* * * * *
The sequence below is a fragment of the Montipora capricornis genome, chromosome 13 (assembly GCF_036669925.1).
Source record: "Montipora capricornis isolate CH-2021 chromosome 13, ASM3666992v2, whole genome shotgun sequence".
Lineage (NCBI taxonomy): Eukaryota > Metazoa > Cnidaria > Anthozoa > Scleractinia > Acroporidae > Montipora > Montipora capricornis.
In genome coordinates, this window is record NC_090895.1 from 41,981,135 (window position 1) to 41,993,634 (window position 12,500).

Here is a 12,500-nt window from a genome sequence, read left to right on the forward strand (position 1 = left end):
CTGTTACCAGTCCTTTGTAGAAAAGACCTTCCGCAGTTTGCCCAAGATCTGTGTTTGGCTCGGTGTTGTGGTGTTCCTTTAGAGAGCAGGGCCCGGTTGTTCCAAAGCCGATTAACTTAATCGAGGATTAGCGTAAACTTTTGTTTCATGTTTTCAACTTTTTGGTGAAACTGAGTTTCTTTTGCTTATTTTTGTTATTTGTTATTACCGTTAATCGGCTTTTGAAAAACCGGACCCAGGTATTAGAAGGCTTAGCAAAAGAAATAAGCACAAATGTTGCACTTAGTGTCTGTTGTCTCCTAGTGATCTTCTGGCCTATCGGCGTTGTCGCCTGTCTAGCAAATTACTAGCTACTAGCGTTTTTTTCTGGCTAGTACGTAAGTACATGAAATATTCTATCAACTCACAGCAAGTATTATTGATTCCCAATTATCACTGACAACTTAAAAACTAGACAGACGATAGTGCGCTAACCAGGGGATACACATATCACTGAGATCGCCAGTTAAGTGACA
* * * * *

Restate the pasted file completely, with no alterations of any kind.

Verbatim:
The sequence below is a fragment of the Montipora capricornis genome, chromosome 13 (assembly GCF_036669925.1).
Source record: "Montipora capricornis isolate CH-2021 chromosome 13, ASM3666992v2, whole genome shotgun sequence".
Lineage (NCBI taxonomy): Eukaryota > Metazoa > Cnidaria > Anthozoa > Scleractinia > Acroporidae > Montipora > Montipora capricornis.
In genome coordinates, this window is record NC_090895.1 from 41,981,135 (window position 1) to 41,993,634 (window position 12,500).

Here is a 12,500-nt window from a genome sequence, read left to right on the forward strand (position 1 = left end):
CTGTTACCAGTCCTTTGTAGAAAAGACCTTCCGCAGTTTGCCCAAGATCTGTGTTTGGCTCGGTGTTGTGGTGTTCCTTTAGAGAGCAGGGCCCGGTTGTTCCAAAGCCGATTAACTTAATCGAGGATTAGCGTAAACTTTTGTTTCATGTTTTCAACTTTTTGGTGAAACTGAGTTTCTTTTGCTTATTTTTGTTATTTGTTATTACCGTTAATCGGCTTTTGAAAAACCGGACCCAGGTATTAGAAGGCTTAGCAAAAGAAATAAGCACAAATGTTGCACTTAGTGTCTGTTGTCTCCTAGTGATCTTCTGGCCTATCGGCGTTGTCGCCTGTCTAGCAAATTACTAGCTACTAGCGTTTTTTTCTGGCTAGTACGTAAGTACATGAAATATTCTATCAACTCACAGCAAGTATTATTGATTCCCAATTATCACTGACAACTTAAAAACTAGACAGACGATAGTGCGCTAACCAGGGGATACACATATCACTGAGATCGCCAGTTAAGTGACA